A New Voyage Round The World
by William Dampier
Language : English1697 - 2nd edition | digital version: ADB ebook - 602 pages - On-Demand Books Part I and III of Voyages Around The World, J. & J. Knapton, 7 vols, London, 1729
A pirate at heart before he joined the Royal Navy (and even after), an avid explorer who ended up penniless even if he contributed important scientific (and commercial) discoveries, the author provides us great reading throughout his memoirs, far from the dry reports of Western officials.
His notations regarding Cambodia in the 17th century include:
- Local mores and women: "They are so free of their Women, that they
Would bring them aboard and offer them to us ; and many of our Men hired them for small Matter. This is a Custom used by several Nations in the East-Indies as at Pegu, Siam, Cochinchina and Cambodia, as I have been told. It is used at Tunquin [Tonkin] also to my Knowledge, for I did afterwards make a Voyage thither, and most of our Men had Women aboard all the time of our abode there." (p. 395)
- Geography: "The 23d Day we arrived at Pulo Ubi, or the Island Ubi [now Hon Khoai in South Vietnam, known for its peculiar squirrels and geckos]. This Island is about 40 Leagues to the westward of Pulo Condore. It lies just at the entrance of the Bay of Siam, at the S.W. point of Land that makes the Bay, namely, the Point of Cambodia. This Island is about seven or eight Leagues round, and it is higher Land than any of Pulo Condore Isles. Against the South-East part of it there is a small Key, about a Cables length from the main Island. This Puh Vbi is Very woody, and it has good Water on the North-side, where you may anchor but the best anchoring is on the Easl-side against a small Bay ; then you will have the little Island to the southward of you." (p. 399)
- Cambodian rice: "At Pulo Ubi we found two small Barks laden with Rice. They belonged to Cambodia, from whence they came not above two or three Days before, and they touched here to fill Water. Rice is the general Food of all these Countries, tranfported by Sea from one Country to another, as Corn in these parts of the World. For in some Countries they produce more than enough for themselves, and send what they can spare to those Places where there is but little." (ibid.)
- Regional trade: "These barks were laden with Rice and Laquer, which is used in Japanning of Cabineis. One of these barks came from Champa, bound to the Town of Malacca, which belongs to the Dutch, who took it from the Portugueze; and this shows that they have a Trade with Champa. This was a very pretty neat Vessel, her bottom very clean and curiously coated, she had about forty Men all armed with Cortans, or broad Swords, Lances, and some Guns, that went with a Swivel upon their Gunnal. They were of the Idolaters, Natives of Champa, and some of the brilghtest, moft sociable, without Fearfulness or Shyness, and the most neat and dextrous about their Shipping, of any such I have met with in all my Travels, The other Vessel came from the River of Cambodia, and was bound towards the Streights ot Malacca.' (p 400) [Note that the lower part of the Mekong River is always referred to as 'River of Cambodia']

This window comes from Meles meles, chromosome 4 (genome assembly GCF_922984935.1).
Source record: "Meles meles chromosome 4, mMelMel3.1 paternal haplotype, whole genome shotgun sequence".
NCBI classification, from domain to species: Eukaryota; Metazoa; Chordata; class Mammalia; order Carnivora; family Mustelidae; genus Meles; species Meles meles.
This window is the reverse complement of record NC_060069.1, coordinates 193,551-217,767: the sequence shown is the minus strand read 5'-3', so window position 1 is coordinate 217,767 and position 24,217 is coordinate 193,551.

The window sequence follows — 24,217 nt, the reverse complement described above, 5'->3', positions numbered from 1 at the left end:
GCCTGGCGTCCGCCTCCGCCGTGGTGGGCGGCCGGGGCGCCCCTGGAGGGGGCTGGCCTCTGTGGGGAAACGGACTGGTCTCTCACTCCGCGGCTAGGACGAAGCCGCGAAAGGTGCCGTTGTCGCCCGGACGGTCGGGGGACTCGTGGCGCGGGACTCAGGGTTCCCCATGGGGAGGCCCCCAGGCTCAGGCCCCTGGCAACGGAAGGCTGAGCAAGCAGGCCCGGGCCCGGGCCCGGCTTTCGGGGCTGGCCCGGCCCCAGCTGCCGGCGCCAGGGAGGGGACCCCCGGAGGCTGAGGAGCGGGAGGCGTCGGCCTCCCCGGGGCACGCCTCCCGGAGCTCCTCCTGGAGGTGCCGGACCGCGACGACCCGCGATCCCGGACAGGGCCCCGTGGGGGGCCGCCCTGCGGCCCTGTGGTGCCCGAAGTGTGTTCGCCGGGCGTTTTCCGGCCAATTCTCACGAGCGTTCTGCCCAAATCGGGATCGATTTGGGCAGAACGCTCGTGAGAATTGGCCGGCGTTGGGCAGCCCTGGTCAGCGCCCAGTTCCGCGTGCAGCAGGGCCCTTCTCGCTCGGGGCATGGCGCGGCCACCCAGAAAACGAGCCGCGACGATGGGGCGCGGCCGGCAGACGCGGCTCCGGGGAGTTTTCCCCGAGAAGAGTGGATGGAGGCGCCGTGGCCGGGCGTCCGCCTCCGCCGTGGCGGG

The Cygnet (source: Sea Museum, Sydney, Australia)
About the Author
William Dampier (baptised 5 September 1651, East Coker (England) - March 1715, London) was an English explorer, buccaneer, privateer, navigator, and naturalist who became the first Englishman to explore parts of what is today Australia, and the first sailor to circumnavigate the world three times.
Both a ruthless adventurer and a keen observer of the nature and culture of newfound lands, he introduced Europe to new horizons and even words, being one of the first authors to using terms such as avocado, barbecue, and chopsticks.
Aboard the Cygnet buccaneer ship, he landed and described Southeast Asian coasts, figthing the Spaniards in numerous encounters. Circa 1687, the crew seized the ship from its captain during a mutiny in the Philippines and sailed to China and what was then called New Holland (Australia) with Dampierre onboard.
After his book A New Voyage Round the World raised great interest in 1697, Dampier was given command of a Royal Navy ship, the HMS Roebuck, and made important discoveries in Western Australia, before being court-martialled for cruelty.
On a later voyage he rescued Alexander Selkirk, a former crewmate who may have inspired Daniel Defoe's Robinson Crusoe. Others influenced by Dampier include James Cook, Horatio Nelson, Charles Darwin, and Alfred Russel Wallace.